Browning to challenge Zeldin in 2018
Suffolk County Legis. Kate Browning has announced she will run for Congress in 2018.

Courtesy photo

Browning to challenge Zeldin in 2018


Third District Suffolk County Legis. Kate Browning (WF,D,I,WEP) has made it official: She’s running for Congress against incumbent Republican Lee Zeldin (R,C) in 2018. 

Her announcement comes a week after state Assemb. Fred W. Thiele Jr. (I-Sag Harbor) said he would not run. Thiele’s decision was significant, as Browning is a longtime friend and colleague of his; both said they would not run if the other did.

Browning, 58, has served as Suffolk County legislator since 2005; term limits prevent her from seeking re-election. She was elected as a member of the Working Families Party with support from Democrats. She officially changed to the Democratic Party in May, which will go into effect after November’s election.

Her decision to run comes after months of urging by constituents and colleagues, she said. As her final term wraps up, she started getting phone calls from her constituents, who were unhappy that she would no longer be their legislator. “They urged me to consider running for something else, and the majority kept mentioning a congressional run,” she said.

But it wasn’t an overnight decision. “It was something I took my time to look at, and I obviously needed the support of my family,” she said. With strong support from her family — husband Steve, a NYC detective, three children and three grandchildren — Browning will move forward with her campaign.

“I take a lot of pride in my work and what I’ve done for the residents of the Third District,” she said, adding, “The third LD is in a better place today.” Over 12 years, Browning has worked on a diverse range of issues including the environment, community revitalization and the opioid epidemic. Regulating sober homes was one of her key objectives. “It was an ongoing battle from the very beginning,” she said. She led the call to close down unregulated sober homes and establish a sober home network with a Request for Qualifications and introduced a bill in June that would withhold funds from two sober home operators due to complaints and lack of regulation.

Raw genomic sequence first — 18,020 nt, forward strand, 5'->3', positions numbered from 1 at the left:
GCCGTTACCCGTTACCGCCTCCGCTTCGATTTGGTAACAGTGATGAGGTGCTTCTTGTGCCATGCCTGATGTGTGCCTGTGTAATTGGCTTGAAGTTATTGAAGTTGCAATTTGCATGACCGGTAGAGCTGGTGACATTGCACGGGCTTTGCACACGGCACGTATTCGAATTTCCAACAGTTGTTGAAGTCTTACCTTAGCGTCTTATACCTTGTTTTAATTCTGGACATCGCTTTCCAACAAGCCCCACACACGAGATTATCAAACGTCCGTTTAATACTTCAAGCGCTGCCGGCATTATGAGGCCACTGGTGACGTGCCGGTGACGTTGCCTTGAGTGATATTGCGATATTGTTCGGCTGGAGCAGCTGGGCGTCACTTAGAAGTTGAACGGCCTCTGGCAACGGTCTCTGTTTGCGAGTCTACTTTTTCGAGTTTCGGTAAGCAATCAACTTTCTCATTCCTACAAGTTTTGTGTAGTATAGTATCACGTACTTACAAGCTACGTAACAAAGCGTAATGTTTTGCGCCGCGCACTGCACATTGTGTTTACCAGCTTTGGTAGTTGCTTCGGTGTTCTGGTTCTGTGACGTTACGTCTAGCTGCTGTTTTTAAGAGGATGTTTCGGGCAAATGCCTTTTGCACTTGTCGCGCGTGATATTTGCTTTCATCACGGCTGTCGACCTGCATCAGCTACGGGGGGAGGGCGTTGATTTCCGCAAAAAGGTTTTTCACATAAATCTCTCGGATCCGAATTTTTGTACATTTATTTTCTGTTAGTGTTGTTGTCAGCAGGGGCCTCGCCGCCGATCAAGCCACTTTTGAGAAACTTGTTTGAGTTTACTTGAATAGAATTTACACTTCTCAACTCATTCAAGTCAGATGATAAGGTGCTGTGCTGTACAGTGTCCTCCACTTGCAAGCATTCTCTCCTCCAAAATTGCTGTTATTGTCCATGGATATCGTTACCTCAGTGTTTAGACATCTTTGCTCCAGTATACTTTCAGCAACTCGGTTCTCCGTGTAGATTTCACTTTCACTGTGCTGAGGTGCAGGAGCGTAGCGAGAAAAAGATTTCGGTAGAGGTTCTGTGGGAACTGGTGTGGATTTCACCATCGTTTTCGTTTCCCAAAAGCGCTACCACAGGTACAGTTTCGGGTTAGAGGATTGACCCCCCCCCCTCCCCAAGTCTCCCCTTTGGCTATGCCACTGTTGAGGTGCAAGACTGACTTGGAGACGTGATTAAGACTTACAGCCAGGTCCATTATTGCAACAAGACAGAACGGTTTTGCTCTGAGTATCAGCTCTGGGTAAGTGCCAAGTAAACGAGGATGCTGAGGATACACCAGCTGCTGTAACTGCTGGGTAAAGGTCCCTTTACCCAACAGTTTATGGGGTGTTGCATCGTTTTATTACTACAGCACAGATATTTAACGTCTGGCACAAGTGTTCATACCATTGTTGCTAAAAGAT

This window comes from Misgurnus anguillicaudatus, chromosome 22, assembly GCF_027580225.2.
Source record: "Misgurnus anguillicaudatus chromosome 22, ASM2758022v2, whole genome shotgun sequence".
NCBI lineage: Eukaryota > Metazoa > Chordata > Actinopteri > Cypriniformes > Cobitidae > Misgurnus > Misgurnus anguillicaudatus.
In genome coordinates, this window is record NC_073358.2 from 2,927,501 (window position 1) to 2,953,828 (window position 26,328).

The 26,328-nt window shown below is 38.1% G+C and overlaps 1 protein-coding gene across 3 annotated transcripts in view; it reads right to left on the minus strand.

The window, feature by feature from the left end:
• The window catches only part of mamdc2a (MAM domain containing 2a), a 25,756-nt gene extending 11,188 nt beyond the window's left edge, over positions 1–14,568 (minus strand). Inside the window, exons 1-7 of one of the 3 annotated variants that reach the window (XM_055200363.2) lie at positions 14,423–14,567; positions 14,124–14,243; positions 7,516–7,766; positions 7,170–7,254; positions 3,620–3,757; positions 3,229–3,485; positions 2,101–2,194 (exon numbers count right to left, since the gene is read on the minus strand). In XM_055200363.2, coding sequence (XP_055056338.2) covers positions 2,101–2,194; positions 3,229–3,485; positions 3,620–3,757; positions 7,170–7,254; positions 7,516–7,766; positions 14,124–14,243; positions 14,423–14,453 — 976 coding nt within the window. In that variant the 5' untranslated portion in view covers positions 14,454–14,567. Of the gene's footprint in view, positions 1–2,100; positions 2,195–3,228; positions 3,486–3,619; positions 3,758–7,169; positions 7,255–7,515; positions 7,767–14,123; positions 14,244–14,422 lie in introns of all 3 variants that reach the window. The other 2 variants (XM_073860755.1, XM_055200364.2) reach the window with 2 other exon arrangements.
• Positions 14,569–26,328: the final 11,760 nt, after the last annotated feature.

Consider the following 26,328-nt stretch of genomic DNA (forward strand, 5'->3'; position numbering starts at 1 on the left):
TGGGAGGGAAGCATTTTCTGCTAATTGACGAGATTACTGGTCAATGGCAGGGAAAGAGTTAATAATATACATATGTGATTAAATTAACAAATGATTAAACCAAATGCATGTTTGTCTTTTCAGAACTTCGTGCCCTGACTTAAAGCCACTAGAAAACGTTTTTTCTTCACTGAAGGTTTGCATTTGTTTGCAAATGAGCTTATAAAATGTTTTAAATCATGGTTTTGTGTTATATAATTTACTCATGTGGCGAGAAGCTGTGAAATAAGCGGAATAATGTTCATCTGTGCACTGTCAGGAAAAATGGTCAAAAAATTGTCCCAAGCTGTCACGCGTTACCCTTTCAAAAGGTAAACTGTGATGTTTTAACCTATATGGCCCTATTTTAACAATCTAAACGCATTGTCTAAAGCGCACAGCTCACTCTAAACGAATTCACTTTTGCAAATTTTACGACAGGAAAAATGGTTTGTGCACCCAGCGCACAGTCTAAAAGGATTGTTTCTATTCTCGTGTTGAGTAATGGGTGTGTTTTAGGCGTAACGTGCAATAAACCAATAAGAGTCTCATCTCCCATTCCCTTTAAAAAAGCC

She also fought for the ShotSpotter implementation in North Bellport that started the area’s turnaround, secured funding for sewers in the Mastic-Shirley area, and worked to preserve over 700 acres of land that included the Beaver Dam Creek watershed area, while creating a protection zone for the Forge River watershed against development. She has fought also for the Carmans River, Yaphank Lakes and other environmentally sensitive parcels.

Browning, who was born and raised in Belfast, Northern Ireland, lived through the turbulent conflict The Troubles and left for Germany at 19. That’s where she met Steve, who was then serving in the U.S. military. After they wed, the couple settled in Shirley, where they have lived for over 25 years. 

Prior to being elected to the Legislature, Browning drove a school bus for the William Floyd School District to help with finances for her family and became active in TWU Local 252, as assistant shop steward and shop steward, helping to negotiate contracts at every bargaining cycle. “We struggled,” she said, noting that she and her husband held down three jobs to support their young family. “I haven’t forgotten that.”